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Tenancy agreements

Information about what a tenancy agreement is under the Residential Tenancies Act and what the exceptions are.

A residential tenancy agreement is a legal contract to rent a premises. It is binding for both the landlord and the tenant. It can be:

  • a written or verbal agreement
  • expressed clearly or implied (by actions or words).

If the agreement is made in writing, it has to be in a standard form.

See 'Starting a tenancy' (link below)

How long do agreements last?

Tenancy agreements can be:

  • fixed-term—usually for 6 or 12 months, or
  • periodic—from month to month.

At the end of a fixed-term tenancy agreement, the agreement automatically continues as a periodic lease until the tenant or the landlord give notice.

Exceptions to the Act

The Residential Tenancies Act 1997 (Vic) governs most agreements in Victoria, however there are some exceptions. The exceptions are:

  • fixed-term tenancy agreements exceeding 5 years
  • agreements with no provision to end by notice between the parties (other than a breach of agreement) within 5 years of the time the agreement was made
  • if part of the premises let by the landlord to the tenant are used for trade or business by the tenant
  • if the premises are landlord's principal place of residence and agreement is for a fixed term, or less than 60 days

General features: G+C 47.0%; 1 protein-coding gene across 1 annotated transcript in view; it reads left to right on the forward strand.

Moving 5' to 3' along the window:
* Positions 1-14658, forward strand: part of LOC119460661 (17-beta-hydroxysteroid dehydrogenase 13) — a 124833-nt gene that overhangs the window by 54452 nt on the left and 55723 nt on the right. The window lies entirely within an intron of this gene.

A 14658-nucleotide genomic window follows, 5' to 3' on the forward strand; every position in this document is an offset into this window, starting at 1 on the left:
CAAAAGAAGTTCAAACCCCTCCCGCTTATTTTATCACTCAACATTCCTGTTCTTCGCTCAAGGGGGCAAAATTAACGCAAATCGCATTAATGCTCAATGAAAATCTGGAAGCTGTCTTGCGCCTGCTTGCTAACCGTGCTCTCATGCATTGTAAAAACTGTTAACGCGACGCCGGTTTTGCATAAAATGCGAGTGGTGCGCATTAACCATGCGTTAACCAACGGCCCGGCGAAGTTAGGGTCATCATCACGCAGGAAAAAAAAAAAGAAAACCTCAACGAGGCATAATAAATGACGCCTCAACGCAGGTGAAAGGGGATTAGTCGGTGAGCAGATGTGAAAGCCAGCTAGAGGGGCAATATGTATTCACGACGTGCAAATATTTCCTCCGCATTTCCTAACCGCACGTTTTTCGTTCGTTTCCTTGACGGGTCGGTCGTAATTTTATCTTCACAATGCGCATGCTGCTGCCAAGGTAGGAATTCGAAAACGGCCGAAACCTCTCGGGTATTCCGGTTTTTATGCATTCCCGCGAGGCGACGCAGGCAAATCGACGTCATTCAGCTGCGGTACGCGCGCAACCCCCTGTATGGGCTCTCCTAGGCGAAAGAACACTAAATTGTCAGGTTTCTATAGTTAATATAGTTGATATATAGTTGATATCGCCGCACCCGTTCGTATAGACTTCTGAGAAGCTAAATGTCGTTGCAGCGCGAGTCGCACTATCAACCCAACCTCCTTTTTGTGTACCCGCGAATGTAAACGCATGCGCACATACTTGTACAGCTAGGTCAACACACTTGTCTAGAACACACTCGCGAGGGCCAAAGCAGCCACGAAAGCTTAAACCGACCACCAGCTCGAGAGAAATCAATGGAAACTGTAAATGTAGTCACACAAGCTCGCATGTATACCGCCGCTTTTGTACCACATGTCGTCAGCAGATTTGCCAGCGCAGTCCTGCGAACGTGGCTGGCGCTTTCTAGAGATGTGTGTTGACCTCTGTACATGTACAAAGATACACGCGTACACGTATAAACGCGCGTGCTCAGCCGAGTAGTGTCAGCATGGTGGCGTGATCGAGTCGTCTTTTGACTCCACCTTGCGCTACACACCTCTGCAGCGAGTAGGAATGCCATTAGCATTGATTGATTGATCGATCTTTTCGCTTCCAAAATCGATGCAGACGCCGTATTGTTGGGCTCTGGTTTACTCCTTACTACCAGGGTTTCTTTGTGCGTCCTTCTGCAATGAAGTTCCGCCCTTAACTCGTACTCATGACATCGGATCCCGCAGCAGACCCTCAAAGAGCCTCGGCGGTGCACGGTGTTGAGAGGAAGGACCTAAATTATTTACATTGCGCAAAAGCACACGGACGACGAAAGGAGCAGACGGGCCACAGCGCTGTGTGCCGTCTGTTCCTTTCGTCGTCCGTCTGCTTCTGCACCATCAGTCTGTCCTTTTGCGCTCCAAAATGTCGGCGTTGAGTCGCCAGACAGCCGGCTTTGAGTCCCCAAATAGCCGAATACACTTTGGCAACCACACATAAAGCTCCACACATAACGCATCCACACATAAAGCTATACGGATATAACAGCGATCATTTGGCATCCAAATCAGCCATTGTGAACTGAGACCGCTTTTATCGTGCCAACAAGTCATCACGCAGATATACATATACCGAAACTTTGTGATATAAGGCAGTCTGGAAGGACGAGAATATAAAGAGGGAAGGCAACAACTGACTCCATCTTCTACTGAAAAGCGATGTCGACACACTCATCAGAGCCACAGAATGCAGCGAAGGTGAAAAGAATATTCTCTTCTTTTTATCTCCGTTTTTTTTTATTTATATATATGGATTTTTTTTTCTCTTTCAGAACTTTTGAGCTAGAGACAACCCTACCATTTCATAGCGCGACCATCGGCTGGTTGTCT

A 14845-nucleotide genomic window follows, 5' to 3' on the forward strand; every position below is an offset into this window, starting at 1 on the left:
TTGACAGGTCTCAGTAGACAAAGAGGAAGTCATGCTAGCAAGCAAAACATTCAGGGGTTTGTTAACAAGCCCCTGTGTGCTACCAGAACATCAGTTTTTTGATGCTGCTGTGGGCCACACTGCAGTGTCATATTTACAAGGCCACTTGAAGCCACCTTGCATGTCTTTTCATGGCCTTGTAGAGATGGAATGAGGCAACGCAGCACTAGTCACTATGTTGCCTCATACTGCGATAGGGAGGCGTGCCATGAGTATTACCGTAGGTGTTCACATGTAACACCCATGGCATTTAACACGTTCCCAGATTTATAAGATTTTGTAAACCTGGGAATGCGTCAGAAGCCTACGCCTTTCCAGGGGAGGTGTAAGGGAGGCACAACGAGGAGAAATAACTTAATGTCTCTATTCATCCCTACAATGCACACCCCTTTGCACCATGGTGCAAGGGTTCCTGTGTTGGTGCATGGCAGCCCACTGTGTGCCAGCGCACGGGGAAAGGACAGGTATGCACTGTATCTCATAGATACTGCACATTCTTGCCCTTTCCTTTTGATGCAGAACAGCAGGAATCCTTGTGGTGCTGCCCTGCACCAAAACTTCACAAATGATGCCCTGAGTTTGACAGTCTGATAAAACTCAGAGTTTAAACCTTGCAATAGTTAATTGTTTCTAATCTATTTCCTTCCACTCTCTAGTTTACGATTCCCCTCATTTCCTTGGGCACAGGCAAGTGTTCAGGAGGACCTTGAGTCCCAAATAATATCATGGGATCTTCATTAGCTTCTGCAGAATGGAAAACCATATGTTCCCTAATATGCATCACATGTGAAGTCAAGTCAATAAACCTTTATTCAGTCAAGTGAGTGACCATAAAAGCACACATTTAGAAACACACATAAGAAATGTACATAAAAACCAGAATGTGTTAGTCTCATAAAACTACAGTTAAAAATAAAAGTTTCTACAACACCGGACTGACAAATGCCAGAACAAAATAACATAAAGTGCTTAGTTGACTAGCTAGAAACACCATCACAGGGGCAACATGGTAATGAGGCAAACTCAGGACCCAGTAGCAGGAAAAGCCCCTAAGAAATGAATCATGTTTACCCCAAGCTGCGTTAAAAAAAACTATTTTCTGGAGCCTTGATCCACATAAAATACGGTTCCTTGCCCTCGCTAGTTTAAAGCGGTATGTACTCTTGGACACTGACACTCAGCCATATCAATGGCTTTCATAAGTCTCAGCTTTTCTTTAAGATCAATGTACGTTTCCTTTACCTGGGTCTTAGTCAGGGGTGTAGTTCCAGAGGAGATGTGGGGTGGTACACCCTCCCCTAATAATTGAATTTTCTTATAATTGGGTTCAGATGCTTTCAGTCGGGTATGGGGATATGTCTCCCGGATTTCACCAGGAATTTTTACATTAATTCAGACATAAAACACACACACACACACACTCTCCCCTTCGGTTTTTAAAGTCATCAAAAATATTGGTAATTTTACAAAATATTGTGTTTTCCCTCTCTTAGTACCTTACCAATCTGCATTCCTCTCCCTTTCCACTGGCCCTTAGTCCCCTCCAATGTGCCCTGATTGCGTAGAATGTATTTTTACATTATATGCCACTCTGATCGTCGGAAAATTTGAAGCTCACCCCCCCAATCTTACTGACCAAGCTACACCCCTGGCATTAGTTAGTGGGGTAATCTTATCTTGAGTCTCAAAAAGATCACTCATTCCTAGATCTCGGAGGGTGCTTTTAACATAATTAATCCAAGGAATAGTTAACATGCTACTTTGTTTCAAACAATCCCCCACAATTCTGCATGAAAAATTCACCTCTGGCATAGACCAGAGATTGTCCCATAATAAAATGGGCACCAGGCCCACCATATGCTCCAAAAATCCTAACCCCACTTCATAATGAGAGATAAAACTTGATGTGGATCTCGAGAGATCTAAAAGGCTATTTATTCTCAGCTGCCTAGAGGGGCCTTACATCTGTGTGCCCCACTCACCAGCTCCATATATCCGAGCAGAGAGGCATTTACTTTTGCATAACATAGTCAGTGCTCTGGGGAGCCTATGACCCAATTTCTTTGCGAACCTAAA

• if the premises are ordinarily rented for holidays
  • some properties that are let for the purposes of grazing or farming
  • crisis accommodation in a not for profit organisation (if resident for less than 14 days)
  • people living in (liquor) licensed premises for less than 60 days.

See ss. 6, 7, 8, 9, 10, 11, 12, 13—Residential Tenancies Act 1997 (Vic) (link below)

Tenant, border or guest?

A person may not be considered a tenant if they have do not have exclusive use of at least part of the residence. If they are not defined as a tenant they will not be protected under the Act.

If the person is classified as a licensee (border or lodger) they are not protected by the Act. This licence can be revoked by either party. If a person is a licensee, any disputes need to be dealt with by the Civil List at VCAT.

See 'Victorian Civil Administration Tribunal' and 'Share housing—Licensees' (links below)

More information

Legislation

Residential Tenancies Act 1997 (Vic)

  • s. 3—definitions of tenant and tenancy agreement
  • s. 6—tenancy agreements exceeding 5 years
  • s. 7—premises used primarily as a residence
  • s. 8—premises connected to premises used for trade or business
  • s. 9—principal place of residence
  • s. 10—premises used for holidays
  • s. 11—farming and grazing
  • s. 20—people living in motel premises licensed under the Liquour Control Reform Act 1998
  • s. 22—crisis accommodation
  • s. 507— there is a presumption that the Residential Tenancy Act (Vic) applies until this is disproved

See Residential Tenancies Act 1997 (Vic).

Victorian Civil and Administrative Trubunal (VCAT)

Disputes where the person is a border or lodger and not a tenant are heard in the Civil claims list of VCAT.

See:

Tenants Union of Victoria

Introduction to tenancy law

Introduction to tenancy law (ppt, 677 KB)(opens in a new window)

Presentation by Maya Narayan from TUV that gives an overview of tenancy law in Victoria.

Updated